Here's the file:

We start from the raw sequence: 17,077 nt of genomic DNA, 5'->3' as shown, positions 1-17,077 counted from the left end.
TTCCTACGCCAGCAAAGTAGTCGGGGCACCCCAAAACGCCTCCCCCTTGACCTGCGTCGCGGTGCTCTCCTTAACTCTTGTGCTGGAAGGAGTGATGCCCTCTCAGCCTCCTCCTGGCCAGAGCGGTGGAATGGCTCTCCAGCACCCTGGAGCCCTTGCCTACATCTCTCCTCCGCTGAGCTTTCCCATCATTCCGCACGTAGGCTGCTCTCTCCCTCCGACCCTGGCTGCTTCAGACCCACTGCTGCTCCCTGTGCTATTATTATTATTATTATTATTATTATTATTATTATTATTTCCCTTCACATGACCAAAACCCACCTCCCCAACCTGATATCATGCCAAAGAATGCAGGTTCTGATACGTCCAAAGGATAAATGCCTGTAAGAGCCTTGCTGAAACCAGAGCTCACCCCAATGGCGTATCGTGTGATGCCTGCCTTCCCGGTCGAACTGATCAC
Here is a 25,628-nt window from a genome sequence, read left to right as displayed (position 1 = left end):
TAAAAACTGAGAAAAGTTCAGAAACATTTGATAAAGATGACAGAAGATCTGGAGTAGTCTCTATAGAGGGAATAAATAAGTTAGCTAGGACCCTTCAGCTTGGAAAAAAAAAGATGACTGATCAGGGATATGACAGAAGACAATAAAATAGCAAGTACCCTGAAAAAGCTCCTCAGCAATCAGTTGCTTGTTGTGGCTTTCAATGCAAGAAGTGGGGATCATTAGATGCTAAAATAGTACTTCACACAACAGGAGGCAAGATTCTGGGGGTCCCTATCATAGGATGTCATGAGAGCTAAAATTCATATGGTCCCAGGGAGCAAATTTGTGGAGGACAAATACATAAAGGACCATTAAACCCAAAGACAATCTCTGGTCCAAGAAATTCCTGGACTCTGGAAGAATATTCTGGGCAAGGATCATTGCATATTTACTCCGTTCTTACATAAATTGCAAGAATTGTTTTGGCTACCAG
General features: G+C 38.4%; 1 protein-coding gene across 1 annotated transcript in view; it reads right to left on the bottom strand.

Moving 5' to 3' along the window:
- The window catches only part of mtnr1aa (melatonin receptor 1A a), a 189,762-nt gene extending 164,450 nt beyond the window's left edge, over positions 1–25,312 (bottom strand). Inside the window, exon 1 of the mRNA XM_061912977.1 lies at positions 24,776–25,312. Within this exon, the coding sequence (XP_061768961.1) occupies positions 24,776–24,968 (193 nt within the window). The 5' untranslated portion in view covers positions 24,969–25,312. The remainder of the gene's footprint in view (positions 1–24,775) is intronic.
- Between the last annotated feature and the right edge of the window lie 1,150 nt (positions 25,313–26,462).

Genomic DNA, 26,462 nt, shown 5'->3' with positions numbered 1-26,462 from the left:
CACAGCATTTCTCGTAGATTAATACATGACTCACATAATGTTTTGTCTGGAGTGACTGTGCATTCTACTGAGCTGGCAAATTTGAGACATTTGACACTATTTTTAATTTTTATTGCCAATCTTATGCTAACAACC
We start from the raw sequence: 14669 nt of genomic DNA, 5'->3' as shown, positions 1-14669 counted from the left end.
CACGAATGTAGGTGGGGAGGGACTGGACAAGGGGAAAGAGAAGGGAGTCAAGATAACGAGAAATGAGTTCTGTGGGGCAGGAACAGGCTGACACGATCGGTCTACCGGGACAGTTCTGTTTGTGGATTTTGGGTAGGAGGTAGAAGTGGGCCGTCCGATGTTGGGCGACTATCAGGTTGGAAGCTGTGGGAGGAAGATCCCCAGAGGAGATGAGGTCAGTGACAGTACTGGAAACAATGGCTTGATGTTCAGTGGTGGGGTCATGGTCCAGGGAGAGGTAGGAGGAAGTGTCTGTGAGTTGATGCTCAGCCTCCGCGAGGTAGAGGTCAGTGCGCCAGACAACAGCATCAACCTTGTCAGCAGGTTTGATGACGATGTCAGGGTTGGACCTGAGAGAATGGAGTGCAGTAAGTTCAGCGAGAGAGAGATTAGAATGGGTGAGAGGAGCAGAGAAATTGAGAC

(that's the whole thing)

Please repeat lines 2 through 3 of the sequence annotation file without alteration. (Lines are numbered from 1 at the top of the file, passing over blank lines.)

TTCCTACGCCAGCAAAGTAGTCGGGGCACCCCAAAACGCCTCCCCCTTGACCTGCGTCGCGGTGCTCTCCTTAACTCTTGTGCTGGAAGGAGTGATGCCCTCTCAGCCTCCTCCTGGCCAGAGCGGTGGAATGGCTCTCCAGCACCCTGGAGCCCTTGCCTACATCTCTCCTCCGCTGAGCTTTCCCATCATTCCGCACGTAGGCTGCTCTCTCCCTCCGACCCTGGCTGCTTCAGACCCACTGCTGCTCCCTGTGCTATTATTATTATTATTATTATTATTATTATTATTATTATTTCCCTTCACATGACCAAAACCCACCTCCCCAACCTGATATCATGCCAAAGAATGCAGGTTCTGATACGTCCAAAGGATAAATGCCTGTAAGAGCCTTGCTGAAACCAGAGCTCACCCCAATGGCGTATCGTGTGATGCCTGCCTTCCCGGTCGAACTGATCAC
Here is a 25,628-nt window from a genome sequence, read left to right as displayed (position 1 = left end):